Hooked on Bluegrass

Salvatore Trafficante, Jr

So I guess you could say that I got hooked on this music on account of a business deal gone south. This guy, we’ll call him Leo, was into me for some pretty major dough and due to a serious problem he had with sayin’ ‘no’ to his lady friends, of which there was way more than any one man needed, he just couldn’t scrape up the green to settle with me. So in the end, I was forced to take a hold of the collateral the customer put up, which in Leo’s case was the Garden State Pawn shop at 76th and Ford on the west side. So what happens is I tell one of my guys to liquidate everything in the place, quick like so I can get my money out, and he does this, except for one item which, of all things is a mandolin, which my guy says is worth like a hundred and seventy-five large and ain’t nobody in his circle of acquaintances who's buyin’. I say, ‘no way’ but sure enough, I do some checkin’ and the damn thing, which they call a 1923 Gibson F5 'Lloyd Loar', is actually worth that much and maybe more. (I guess you could say old Leo he wasn’t up on his inventory; another dame problem, no doubt about that.)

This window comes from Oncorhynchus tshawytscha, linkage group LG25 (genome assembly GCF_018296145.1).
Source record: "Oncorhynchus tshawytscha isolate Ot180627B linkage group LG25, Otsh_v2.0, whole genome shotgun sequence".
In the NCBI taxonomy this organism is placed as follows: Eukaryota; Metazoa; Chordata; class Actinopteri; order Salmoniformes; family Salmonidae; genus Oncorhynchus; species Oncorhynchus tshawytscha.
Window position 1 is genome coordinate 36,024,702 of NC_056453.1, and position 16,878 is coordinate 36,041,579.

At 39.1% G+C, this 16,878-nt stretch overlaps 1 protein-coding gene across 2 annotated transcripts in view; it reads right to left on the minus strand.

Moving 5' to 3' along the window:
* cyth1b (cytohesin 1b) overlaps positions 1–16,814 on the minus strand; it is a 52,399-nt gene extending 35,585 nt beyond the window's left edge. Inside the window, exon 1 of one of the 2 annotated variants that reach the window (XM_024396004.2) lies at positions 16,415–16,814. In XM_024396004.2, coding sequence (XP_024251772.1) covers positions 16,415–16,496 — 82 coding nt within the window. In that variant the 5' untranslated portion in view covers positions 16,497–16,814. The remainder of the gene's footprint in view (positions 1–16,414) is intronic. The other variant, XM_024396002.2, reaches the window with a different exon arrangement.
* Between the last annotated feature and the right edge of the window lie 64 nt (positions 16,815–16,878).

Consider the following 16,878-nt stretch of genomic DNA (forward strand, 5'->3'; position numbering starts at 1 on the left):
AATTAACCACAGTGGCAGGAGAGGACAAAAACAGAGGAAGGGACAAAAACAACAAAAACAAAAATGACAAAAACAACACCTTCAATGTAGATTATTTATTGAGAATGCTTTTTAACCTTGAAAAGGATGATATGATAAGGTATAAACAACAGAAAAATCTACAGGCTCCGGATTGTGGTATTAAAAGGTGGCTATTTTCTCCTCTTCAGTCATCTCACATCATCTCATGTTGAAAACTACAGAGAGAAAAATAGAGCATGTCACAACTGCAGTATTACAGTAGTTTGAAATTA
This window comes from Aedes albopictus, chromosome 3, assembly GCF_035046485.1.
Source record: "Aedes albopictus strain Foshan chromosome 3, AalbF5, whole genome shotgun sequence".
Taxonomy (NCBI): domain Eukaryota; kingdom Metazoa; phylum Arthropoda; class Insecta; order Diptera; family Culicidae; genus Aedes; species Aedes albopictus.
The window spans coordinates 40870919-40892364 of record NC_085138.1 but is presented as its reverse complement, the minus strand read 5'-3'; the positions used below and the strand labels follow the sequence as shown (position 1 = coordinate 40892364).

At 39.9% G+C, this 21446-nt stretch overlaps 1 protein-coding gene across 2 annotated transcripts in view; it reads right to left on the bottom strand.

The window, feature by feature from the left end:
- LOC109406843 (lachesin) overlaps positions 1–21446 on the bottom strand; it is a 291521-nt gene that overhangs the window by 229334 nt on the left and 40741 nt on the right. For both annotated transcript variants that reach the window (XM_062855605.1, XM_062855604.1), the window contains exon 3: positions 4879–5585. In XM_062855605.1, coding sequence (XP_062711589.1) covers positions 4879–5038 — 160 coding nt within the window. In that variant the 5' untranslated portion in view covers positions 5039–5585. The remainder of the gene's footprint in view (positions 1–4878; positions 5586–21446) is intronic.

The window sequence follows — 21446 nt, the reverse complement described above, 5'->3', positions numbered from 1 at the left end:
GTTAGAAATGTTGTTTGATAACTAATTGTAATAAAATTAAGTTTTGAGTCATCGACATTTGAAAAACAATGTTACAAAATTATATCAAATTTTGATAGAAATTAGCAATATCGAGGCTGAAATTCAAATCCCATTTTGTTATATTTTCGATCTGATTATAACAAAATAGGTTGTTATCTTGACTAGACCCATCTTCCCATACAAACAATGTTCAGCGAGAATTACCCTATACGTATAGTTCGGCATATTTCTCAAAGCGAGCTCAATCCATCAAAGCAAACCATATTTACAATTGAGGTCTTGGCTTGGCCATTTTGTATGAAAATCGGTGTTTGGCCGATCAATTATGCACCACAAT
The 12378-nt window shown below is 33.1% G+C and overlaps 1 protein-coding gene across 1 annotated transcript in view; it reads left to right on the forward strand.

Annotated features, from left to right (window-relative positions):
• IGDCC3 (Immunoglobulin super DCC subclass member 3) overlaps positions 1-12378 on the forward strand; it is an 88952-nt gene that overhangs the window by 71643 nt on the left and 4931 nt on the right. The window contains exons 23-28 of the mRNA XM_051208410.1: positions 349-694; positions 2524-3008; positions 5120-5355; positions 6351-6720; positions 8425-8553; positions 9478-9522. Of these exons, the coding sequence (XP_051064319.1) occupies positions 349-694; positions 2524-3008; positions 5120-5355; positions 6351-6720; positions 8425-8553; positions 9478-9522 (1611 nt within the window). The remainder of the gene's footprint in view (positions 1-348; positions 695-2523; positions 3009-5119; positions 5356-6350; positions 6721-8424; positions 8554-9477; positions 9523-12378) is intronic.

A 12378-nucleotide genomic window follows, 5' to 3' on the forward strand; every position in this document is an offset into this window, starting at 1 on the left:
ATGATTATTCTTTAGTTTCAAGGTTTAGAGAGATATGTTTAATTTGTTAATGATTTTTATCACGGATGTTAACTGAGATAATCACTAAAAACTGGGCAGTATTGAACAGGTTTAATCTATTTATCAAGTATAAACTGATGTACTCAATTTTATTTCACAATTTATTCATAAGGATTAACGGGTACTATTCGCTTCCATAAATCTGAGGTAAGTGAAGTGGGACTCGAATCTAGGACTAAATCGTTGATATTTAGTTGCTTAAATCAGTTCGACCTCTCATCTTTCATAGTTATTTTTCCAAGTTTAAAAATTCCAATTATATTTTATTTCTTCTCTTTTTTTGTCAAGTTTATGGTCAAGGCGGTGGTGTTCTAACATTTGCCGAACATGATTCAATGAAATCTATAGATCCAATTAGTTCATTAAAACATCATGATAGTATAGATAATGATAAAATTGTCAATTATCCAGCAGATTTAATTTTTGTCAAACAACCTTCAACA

So I says to myself, self, with this kind of mazuma on the line I’m gonna handle the fence myself and I start calling around and takin’, you know, meetings; I even take old Lloyd out to the West Coast on a little California vacation and show it to some of the big boys out there. Well, of course first thing everybody wants to do with the thing is hold it…and then play it…and then play it some more. So…and here’s the crazy thing…after a while, especially during my trip out west where one of the interested buyers took me to this thing called a ‘jam’ where a bunch of lugs stand in a circle plunkin’ on their mandolins and guitars and banjos and such, I actually started likin’ the music. Yeah, me, Salvatore Trafficante…who pretty much got his whole musical education from what was on the juke box at the Playground Lounge down on Atlantic Avenue, who is about as much of a down home guy as Lucky Luciano or Bugsy Segle, who’d just a soon whack an Irishman as listen to him play a jig…got hooked on bluegrass. No, I don’t play it, just listen. But on the chance that I do get around to takin’ a few lessons, I hung on to old Lloyd. Got him locked up in a safe place.

(posted 6/24/2012)

[Note: This is one of several “hooked” stories from creative CBA’ers who have imagined how an historical figure might have become engaged with bluegrass, if they had had that opportunity.]

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